Hospitals need to undergo major transformation to address today’s healthcare needs. How can we achieve more sustainable and patient-focused care?

Hospitals for the sick have existed for centuries; places of refuge and healing that developed to become pillars of their local community. However, in today’s changing healthcare landscape, they are, in many ways, no longer sustainable and not ideally designed to address some of today’s most urgent healthcare needs.1

Factors influencing the changing role of the hospital

  • Increasing prevalence and economic burden of chronic diseases:
    Chronic diseases, or noncommunicable diseases, are collectively responsible for almost 70% of all deaths worldwide.2 According to the World Economic Forum, the cost of treating five leading chronic diseases – cancer, diabetes, mental illness, heart disease, and respiratory disease – could reach $47 trillion over the next 20 years.3  The overwhelming burden of patients with noncommunicable diseases in no longer feasible to manage in hospitals.4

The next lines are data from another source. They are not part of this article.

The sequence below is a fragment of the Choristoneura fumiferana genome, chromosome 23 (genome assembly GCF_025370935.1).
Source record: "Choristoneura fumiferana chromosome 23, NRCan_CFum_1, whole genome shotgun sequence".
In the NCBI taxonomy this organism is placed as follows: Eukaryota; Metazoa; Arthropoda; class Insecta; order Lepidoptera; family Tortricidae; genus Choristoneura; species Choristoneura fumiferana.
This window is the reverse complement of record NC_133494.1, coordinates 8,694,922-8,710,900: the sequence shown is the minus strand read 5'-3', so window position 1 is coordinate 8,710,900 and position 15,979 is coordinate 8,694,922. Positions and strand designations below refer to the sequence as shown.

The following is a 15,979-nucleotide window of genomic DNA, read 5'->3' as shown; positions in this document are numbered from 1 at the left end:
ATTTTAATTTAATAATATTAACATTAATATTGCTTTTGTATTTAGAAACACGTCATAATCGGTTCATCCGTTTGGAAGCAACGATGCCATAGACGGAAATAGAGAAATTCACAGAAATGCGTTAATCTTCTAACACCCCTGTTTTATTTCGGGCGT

• Scientific and technological achievements: 
    Due to the advancement of medical knowledge, coupled to the rapid development of technologies, patients are now provided with alternative care pathways. Health conditions that used to require lengthy hospital stays can now be treated on an outpatient basis, or with a much shorter stay in the hospital.5  By necessity, hospitals are moving from being solely centers of inpatient treatment towards diagnostic and treatment services,5 and need to continue to find novel ways to add value.
  • Advancement of personalized healthcare: 
    The increase in available data, testing capabilities and technologies mean that the age of personalized healthcare is arriving. Prevailing business models need to be rethought to identify new growth fields, such as digital products and services, that are tailored to patient-centered health information.6
  • Shifting from fee-for-service (FFS) to value-based care (VBC): 
    Healthcare delivery systems are increasingly adopting VBC over the traditional FFS model as a means to improve inefficiencies and patient outcomes. This shift to reward providers for helping patients to live healthier lives in an evidence based way promotes preventive healthcare over reactive, or “sick” care.7